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The Unrealistic Retirement Expectations Of The Middle Class

17 June 2015 in Investing Insights

When Jim was laid off from his supply chain management job at the age of 55, he only had about $15,000 in liquid savings to survive an extended period of unemployment. With a monthly expense bill of $2,500 to pay for a mortgage, food, transportation, and medicine for his arthritis, Jim has six months left before the lights go out.

After almost 30 years of work, why didn’t Jim save more? “Well, for one thing, I never expected to be unemployed at age 55. Globalization is making job security harder to come by. I was also a believer in Social Security, although now it seems like the government has no choice but to raise the collection age. 25 years ago, nobody ever thought we’d have such a huge budget deficit in America,” Jim responded.1

It turns out that Jim is not alone in his dire savings situation. A 50th percentile person between the ages of 45-54 has an average household net worth of only $84,542 according to the US Census Bureau.2 With a modest household annual expense rate of $30,000 a year, it’s no wonder why there’s so much retirement angst among the middle class.


Source: Fool.com, Census Bureau, data from 2011.


Having unrealistic expectations can lead to all sorts of financial challenges. Let’s take a look at four examples.

1) Social Security will take care of us in retirement. The government has openly admitted that Social Security in its present state is underfunded and will only pay out roughly 75% of its commitments if left unchanged.

“The concepts of solvency, sustainability, and budget impact are common in discussions of Social Security, but are not well understood. Currently, the Social Security Board of Trustees projects program cost to rise by 2035 so that taxes will be enough to pay for only 75 percent of scheduled benefits. This increase in cost results from population aging, not because we are living longer, but because birth rates dropped from three to two children per woman. Importantly, this shortfall is basically stable after 2035; adjustments to taxes or benefits that offset the effects of the lower birth rate may restore solvency for the Social Security program on a sustainable basis for the foreseeable future. Finally, as Treasury debt securities (trust fund assets) are redeemed in the future, they will just be replaced with public debt. If trust fund assets are exhausted without reform, benefits will necessarily be lowered with no effect on budget deficits.” -Chief Actuary of the Social Security Administration.3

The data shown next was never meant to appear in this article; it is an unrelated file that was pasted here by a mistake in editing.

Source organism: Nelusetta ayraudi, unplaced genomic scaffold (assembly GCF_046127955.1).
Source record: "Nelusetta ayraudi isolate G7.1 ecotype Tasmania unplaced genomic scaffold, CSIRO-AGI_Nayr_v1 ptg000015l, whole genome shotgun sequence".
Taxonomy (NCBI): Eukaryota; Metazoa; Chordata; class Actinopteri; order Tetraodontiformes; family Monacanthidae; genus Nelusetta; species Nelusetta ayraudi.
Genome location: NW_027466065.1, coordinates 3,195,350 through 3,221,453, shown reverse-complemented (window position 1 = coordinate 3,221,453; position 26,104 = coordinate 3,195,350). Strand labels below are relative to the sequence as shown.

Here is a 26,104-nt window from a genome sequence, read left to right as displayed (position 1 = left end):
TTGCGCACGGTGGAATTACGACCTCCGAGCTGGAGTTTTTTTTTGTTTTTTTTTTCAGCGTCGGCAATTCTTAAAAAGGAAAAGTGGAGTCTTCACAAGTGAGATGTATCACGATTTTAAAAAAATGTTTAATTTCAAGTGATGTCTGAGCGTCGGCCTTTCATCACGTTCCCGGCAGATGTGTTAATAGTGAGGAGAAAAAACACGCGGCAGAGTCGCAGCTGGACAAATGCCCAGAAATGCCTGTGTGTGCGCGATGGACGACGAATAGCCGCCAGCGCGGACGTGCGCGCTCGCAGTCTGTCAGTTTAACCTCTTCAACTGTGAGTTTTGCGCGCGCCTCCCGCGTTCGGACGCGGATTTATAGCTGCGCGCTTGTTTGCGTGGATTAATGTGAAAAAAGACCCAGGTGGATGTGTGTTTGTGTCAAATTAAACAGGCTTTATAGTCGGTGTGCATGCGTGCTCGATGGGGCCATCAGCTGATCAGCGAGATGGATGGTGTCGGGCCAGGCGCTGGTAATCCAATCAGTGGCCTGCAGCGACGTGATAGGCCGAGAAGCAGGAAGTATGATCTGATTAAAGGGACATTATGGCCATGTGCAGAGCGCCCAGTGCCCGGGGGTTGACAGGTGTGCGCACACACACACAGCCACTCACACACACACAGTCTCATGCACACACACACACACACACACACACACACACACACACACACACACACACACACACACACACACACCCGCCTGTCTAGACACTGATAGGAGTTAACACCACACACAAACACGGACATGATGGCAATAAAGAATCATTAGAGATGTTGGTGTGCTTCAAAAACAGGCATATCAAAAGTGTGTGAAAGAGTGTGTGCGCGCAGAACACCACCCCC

Depending on the government to fulfill its promises with Social Security is a risky proposition. As a result, it’s important to save and invest as much as possible on your own.

2) Hard work is all it takes to get rich. Unfortunately, hard work is standard amongst people who’ve successfully built a large enough nest egg for retirement. Not only does one have to work hard, one also has to persevere for as long as possible in order to save and invest. Jim was a hard worker, but he was unable to continue working hard for seven more years until his desired retirement age because of situations outside his control. His entire department shut down.

Besides hard work and perseverance, getting rich in America also depends on educational attainment, family background, health, and inheritance, according to a new report by researchers William Emmons and Bryan Noeth at the Federal Reserve Bank of St. Louis. There also needs to be a certain amount of risk-taking, good timing, and luck involved as well. If we look at the truly wealthy in society, many are entrepreneurs who decided to take a leap of faith to create something on their own.

Jeff Bezos, founder of Amazon decided to leave his multiple-six-figure a year investment-banking job to start Amazon. He came up with a “risk-minimization framework” that stated the risk of regret for not trying far outweighed the risk of failure. He didn’t want to end up a 75-year-old man filled with regret.

3) There will always be a job for someone who wants one. It’s easy to think we’ll always be able to find a job when we need one simply by using our good looks, charm, and skills. However, what if another financial crisis like 2008-2010 hits and millions of people can’t find work? One’s savings could easily be depleted in such a scenario.